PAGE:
Boston Bombers Bring Echo of Chechnya's Legacy of Violence

Russian Invasions Unleashed Some of Europe's Worst Bloodshed in Generations

By Reuters

Published April 19, 2013.
  • Print
  • Share Share
  • Single Page

During the lifetime of the two Boston bombing suspects, their homeland Chechnya has seen two Russian invasions unleash some of Europe’s worst bloodshed in generations, and produced fighters who have carried out horrific attacks on civilians.

So far there has been no claim of responsibility for the attacks on the Boston Marathon or evidence made public of the motivations of the suspects, brothers Tamerlan and Dzhokhar Tsarnaev.

Both have left a trail on the Internet suggesting they were devout Muslims, proud of their Chechen heritage and supportive of the region’s bid for independence from Moscow.

Although it is not clear whether they ever lived in Chechnya, they were both enrolled in a school in Dagestan, a neighbouring region that was drawn into Chechnya’s violence during the 1990s and has since become the focal point for a simmering Islamist insurgency.

Both provinces are part of the North Caucasus, a mountainous strip of southern Russia populated mainly by Muslim ethnic minorities, with a history of rebellion against Moscow - and brutal Russian repression - dating back centuries.

In Tsarist times, Russian forces fought constant wars against fighters from the Chechen, Dagestani, Ingush and other ethnic groups. Under Stalin, the entire Chechen people was deported to distant central Asia as a potentially hostile nation. Although some returned, some stayed, and there have been reports that the Tsarnaevs were raised in remote Kyrgyzstan.

When the Soviet Union broke up in 1991, Chechens sought independence like the people of the 14 other ex-Soviet republics that left Moscow’s orbit. But Moscow decided to fight rather than let them leave.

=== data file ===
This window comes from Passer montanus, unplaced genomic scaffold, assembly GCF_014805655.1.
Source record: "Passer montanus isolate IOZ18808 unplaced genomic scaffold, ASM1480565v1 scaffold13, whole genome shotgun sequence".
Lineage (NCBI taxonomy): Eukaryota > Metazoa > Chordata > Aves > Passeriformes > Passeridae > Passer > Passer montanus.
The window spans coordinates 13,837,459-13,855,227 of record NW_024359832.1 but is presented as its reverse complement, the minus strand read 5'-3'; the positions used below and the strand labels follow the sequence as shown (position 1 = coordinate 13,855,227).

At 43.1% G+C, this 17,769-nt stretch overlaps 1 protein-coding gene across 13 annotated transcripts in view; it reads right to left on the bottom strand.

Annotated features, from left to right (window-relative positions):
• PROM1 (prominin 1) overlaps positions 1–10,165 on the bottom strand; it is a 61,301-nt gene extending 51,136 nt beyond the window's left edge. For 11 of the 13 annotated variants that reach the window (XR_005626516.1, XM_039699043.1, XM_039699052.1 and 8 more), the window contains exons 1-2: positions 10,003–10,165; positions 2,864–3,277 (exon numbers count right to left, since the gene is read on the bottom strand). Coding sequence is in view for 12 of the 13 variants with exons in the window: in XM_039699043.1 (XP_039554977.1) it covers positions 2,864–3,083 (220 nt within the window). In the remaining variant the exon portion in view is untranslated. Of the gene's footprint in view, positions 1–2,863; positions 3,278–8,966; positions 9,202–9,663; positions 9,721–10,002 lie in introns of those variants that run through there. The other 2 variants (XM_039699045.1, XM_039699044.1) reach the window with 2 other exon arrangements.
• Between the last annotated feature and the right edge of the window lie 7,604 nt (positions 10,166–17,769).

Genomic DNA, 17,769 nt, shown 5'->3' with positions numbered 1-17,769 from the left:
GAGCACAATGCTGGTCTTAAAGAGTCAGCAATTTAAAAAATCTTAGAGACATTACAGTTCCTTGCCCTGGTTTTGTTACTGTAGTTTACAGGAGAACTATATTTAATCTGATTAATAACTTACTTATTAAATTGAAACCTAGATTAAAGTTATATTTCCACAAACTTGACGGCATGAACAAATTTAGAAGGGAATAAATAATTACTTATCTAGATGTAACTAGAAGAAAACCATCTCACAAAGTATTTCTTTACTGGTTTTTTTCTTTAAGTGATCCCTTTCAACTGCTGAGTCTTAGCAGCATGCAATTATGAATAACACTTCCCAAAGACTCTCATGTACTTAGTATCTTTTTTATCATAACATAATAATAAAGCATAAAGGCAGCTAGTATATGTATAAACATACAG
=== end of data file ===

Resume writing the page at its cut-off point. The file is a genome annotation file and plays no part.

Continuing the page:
Bombing suspect Dzhokhar Tsarnaev was born in 1993 at a time when Chechnya was pursuing its independence, and his given name Dzhokhar is that of Dzhokhar Dudayev, the Chechen secessionist leader of the time. Dudayev was killed by a Russian missile in 1996 as his rebel forces were inflicting a humiliating defeat on Russian troops.


The Jewish Daily Forward welcomes reader comments in order to promote thoughtful discussion on issues of importance to the Jewish community. In the interest of maintaining a civil forum, The Jewish Daily Forwardrequires that all commenters be appropriately respectful toward our writers, other commenters and the subjects of the articles. Vigorous debate and reasoned critique are welcome; name-calling and personal invective are not. While we generally do not seek to edit or actively moderate comments, our spam filter prevents most links and certain key words from being posted and The Jewish Daily Forward reserves the right to remove comments for any reason.





Find us on Facebook!